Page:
Police Beat: A stray shot, a threat-hurling trespasser, and a hammer to the head

If you witness a crime, here’s what to do

Witnessing a crime and reporting it can be just as frightening as being the victim of a crime. Here’s what you should do if you witness illegal activity.
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Witnessing a crime and reporting it can be just as frightening as being the victim of a crime. Here’s what you should do if you witness illegal activity.

Editor’s note: Compiled from reports to Tacoma police and the Pierce County Sheriff’s Department.

Jan. 1: The New Year’s party ended with a gunshot at the wrong target.

The dispatch call reported a shooting. A sheriff’s deputy drove to St. Elizabeth Hospital in Enumclaw. He spoke to a man in the emergency room.

The man said he and two friends went four-wheeling earlier in the day, and found a partial clearing, ideal for some impromptu target practice.

After squeezing off rounds for a while, they decided to call it quits and put away the gear. The man said he grabbed his handgun, turned toward the back of his truck to put it away, slipped on a patch of ice and heard a shot.

The gun went off accidentally, the man said. He said he hadn’t realized it was loaded. He didn’t feel anything at first, but one of his friends walked over and looked at the man’s leg. It was bleeding.

Any drugs or alcohol involved?

The man said no. He said his friends bandaged him and brought him to the hospital.

The deputy looked at the wound, judging that the bullet had gone through the front of the man’s leg and exited near his ankle.

The deputy checked the story with the man’s two friends. Both said their backs were turned when they heard the shot. They checked the man to see if he was injured, and saw the wound, they said.

The deputy decided the shooting was accidental and filed a report for information purposes.

Dec. 31: The man claimed to know important people. The Tacoma officer wasn’t impressed.

The dispatch call reported an unwanted party at Allenmore Hospital. A man was refusing to leave and demanding pain medication. Three officers drove to 1901 S. Union Ave. and walked inside.

A man, 33, walked toward them.

Was it true he was refusing to leave?

“Of course not,” the man said.

The officer said security staff at the hospital wanted him to leave. The man said he would. He walked toward one officer — too close. The officer told him to back up.

The man said he would leave, but he demanded a ride to the Tacoma Rescue Mission.

The officer said he had other dispatch calls pending, and couldn’t take time out for that. Either way, it was time to go.

The man said he worked at the mission. Again, he demanded a ride. Again, the officer refused.

The man said he knew the mayor of Tacoma. He asked for the officer’s name. He said the officer would regret not giving him a ride.

Outside, the man asked other officers for a ride. Again, he was told that the officers had other business, and it was time to leave the hospital property.

The man said he wasn’t leaving. He said he needed to call for a ride. The officers told him to go ahead, but make the call somewhere else.

The man walked back toward the hospital doors. The officers stopped him, and told him he would be arrested if he didn’t leave.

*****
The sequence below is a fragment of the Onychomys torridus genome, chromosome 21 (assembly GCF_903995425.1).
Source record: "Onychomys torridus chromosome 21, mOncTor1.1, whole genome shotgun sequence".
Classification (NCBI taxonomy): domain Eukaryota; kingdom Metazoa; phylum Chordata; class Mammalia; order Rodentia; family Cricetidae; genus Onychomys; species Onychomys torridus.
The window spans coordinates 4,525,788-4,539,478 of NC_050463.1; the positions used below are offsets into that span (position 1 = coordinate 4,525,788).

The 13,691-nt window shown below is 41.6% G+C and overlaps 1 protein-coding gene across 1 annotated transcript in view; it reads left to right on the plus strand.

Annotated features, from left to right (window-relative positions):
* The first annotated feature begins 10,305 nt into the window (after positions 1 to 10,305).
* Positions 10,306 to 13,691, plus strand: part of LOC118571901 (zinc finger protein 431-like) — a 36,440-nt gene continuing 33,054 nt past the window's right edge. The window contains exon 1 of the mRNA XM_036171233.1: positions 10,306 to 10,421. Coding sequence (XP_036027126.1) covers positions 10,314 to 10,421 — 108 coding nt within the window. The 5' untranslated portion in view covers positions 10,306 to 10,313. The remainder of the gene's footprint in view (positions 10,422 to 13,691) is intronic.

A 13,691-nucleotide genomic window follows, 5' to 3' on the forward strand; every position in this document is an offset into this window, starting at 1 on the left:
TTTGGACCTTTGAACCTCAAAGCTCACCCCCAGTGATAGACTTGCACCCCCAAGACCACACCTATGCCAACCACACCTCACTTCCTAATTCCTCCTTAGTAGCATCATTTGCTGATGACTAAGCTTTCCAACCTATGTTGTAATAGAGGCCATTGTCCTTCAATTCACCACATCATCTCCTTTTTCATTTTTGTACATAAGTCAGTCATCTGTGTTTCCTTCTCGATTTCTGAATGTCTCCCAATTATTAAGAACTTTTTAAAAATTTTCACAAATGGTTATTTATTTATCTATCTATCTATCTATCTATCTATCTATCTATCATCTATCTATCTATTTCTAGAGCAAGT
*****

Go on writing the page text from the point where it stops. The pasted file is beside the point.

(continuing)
The man wouldn’t go. He kept arguing. A short struggle followed before the man was cuffed. Another struggle followed before he was stowed in a patrol car.

The man spewed insults and slurs. He would get the officer fired. He would make the officer pay. He would change the officer’s entire life. He would put effort into it.

“I’m going to feel bad about what I can do to you,” he said.

He was booked into the Pierce County Jail on suspicion of criminal trespassing and interfering with police.

Jan. 2: The report made the deputy sound like a therapist.

“How did getting hit in the head make you feel?”

The dispatch call had reported an assault with a hammer. Sheriff’s deputies drove to the 11800 block of 200th Avenue Court East, south of Bonney Lake.

They spotted the victim first — the man who had called 911. He said the alleged assailant was nearby. He said the attack took place the night before.

Deputies looked at the side of the man’s head and saw an obvious wound from something blunt.

The man said the assault happened the night before. He had stopped at a friend’s house when the attacker pulled up behind him.

They had an old beef that had started on social media, the man said. The attacker was mad because the man had spoken to his girlfriend a few weeks back.

The man said the attacker pulled something out of the trunk of his car and said, “You still want to do this?” and hit the man in the head with a hammer.

“How did getting hit in the head make you feel?” the deputy reportedly asked.

“I saw stars,” the man said.

The deputies took the man with them to identify the assailant. Soon, they spotted him standing by a car outside the address. They told him he was under arrest.

“What am I being detained for?”

“You are being detained for hitting someone in the head with a hammer.”

“I didn’t do that. I didn’t hit no one in the head with a hammer.”

Deputies asked the man what he’d been doing the previous night. The man said he stopped at a friend’s house. He saw the other man, who he claimed had been texting his girlfriend.

“I just wanted him to stop,” the man said.

When had the texts been sent? About a month earlier, the man said.

What about the hammer?

“He’s just crazy,” the man said.

Deputies booked the man into the Pierce County Jail on suspicion of second-degree assault.

News Tribune investigative reporter Sean Robinson won the 2016 Ted Natt First Amendment award for ongoing scrutiny of the Pierce County Prosecutor’s office. Since 2000, he has produced award-winning coverage related to criminal justice, government accountability and public disclosure.